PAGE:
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Structural biology relates to the study of the structure of molecules and macromolecules and how they fold. It is also concerns the structural modifications that can affect their function. Proteins and nucleic acids adopt a specific three-dimensional structure (also called tertiary structure) that depends on their basic composition (primary structure). It is essential to study the structure of these molecules that lie at the heart of biological processes to better understand how they perform their functions. This is the primary purpose of structural biology.
By studying the structure of molecules, it is possible to understand how they function. The comparison of their physiological structure with poorly conformed structures allows us to better understand certain diseases. Indeed, un protein misfolding can be the cause of diseases such as Alzheimer’s, Parkinson’s or cystic fibrosis. The knowledge acquired through structural biology can play a key role in the development of new treatments.
Structural biology analyses are performed using imaging techniques such as cryo-electron microscopy (cryo-EM), X-ray crystallography and nuclear magnetic resonance (NMR) spectroscopy. These techniques allow the observation of isolated molecules but also of larger structures such as molecular complexes (notably the association of proteins and/or nucleic acids forming a functional unit), viruses and organelles.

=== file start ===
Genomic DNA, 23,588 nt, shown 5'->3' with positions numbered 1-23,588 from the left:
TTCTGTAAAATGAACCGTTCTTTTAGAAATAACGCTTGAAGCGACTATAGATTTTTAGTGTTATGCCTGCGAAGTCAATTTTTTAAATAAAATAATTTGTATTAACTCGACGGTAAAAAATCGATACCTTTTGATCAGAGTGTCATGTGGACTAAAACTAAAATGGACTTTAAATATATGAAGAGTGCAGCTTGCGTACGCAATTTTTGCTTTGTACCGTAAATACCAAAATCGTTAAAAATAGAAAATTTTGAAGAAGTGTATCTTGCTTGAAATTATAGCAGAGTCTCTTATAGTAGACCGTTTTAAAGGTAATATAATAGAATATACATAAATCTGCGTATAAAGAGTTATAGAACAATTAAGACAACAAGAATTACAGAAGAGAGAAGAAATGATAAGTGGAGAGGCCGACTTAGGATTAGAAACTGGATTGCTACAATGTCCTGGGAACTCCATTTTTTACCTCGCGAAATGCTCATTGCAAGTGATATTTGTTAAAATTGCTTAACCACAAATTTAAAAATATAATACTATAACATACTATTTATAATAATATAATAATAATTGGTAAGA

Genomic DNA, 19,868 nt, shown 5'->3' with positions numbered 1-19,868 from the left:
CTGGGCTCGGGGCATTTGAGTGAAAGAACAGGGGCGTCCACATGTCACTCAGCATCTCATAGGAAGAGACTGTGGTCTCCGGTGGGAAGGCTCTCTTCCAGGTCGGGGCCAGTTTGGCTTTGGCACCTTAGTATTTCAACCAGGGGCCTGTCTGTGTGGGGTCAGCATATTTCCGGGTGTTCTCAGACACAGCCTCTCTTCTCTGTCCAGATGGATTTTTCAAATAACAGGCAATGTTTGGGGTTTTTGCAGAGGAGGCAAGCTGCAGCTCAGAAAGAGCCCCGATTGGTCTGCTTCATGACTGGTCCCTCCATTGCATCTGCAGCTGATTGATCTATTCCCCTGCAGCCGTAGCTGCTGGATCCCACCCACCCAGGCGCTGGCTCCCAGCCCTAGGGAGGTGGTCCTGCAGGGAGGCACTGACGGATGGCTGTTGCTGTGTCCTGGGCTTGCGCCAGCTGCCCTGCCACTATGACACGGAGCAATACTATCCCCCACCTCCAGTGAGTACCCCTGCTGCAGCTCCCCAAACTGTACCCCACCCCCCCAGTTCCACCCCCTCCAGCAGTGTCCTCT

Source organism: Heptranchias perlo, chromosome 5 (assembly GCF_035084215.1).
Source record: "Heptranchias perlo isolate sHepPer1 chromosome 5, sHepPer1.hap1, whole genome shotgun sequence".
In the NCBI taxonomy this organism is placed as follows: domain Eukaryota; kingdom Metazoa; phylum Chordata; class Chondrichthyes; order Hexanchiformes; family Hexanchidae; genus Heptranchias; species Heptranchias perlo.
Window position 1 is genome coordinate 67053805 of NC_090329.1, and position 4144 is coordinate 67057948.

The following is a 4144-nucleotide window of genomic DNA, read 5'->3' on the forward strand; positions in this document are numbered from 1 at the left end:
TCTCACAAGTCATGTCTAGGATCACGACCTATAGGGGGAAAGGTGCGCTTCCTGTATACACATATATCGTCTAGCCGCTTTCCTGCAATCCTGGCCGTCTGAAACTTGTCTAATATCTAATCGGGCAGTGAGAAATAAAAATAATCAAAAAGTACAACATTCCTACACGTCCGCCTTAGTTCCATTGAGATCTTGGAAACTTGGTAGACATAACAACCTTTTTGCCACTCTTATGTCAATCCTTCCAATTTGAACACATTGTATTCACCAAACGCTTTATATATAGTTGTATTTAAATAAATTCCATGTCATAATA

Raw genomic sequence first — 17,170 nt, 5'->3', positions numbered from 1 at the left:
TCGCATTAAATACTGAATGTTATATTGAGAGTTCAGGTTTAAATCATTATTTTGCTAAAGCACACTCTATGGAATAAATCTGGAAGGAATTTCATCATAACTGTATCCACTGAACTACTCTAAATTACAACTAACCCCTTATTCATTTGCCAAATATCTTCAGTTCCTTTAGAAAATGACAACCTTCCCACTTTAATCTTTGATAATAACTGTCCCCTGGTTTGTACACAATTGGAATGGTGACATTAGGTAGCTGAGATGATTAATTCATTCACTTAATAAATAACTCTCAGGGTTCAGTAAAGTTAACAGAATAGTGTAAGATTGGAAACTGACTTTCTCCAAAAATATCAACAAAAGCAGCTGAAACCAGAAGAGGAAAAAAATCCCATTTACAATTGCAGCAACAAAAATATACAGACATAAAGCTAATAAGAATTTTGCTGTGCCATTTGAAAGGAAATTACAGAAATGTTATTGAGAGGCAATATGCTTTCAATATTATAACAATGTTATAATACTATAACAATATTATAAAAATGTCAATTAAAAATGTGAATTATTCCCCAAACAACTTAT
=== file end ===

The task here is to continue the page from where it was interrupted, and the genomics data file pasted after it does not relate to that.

Structural biology has been used for many years. In particular, in 1953, it enabled the determination of the structure of DNA using X-ray diffraction. And more recently, the resolution of the structure of the Spike protein of the SARS-CoV2 virus allowed researchers to better understand the fusion mechanism of the virus and to study the interactions brought into play by neutralizing antibodies during infection or vaccination.
This constantly evolving field now allows us to solve more and more precise structures, to study larger and larger molecular complexes and to study processes that occur in less than a tenth of a trillionth of a second. Computational models, complementary to structure resolution methods, allow the design of new proteins not found in nature. These new proteins with useful functions may lead to potentially life-saving drugs.
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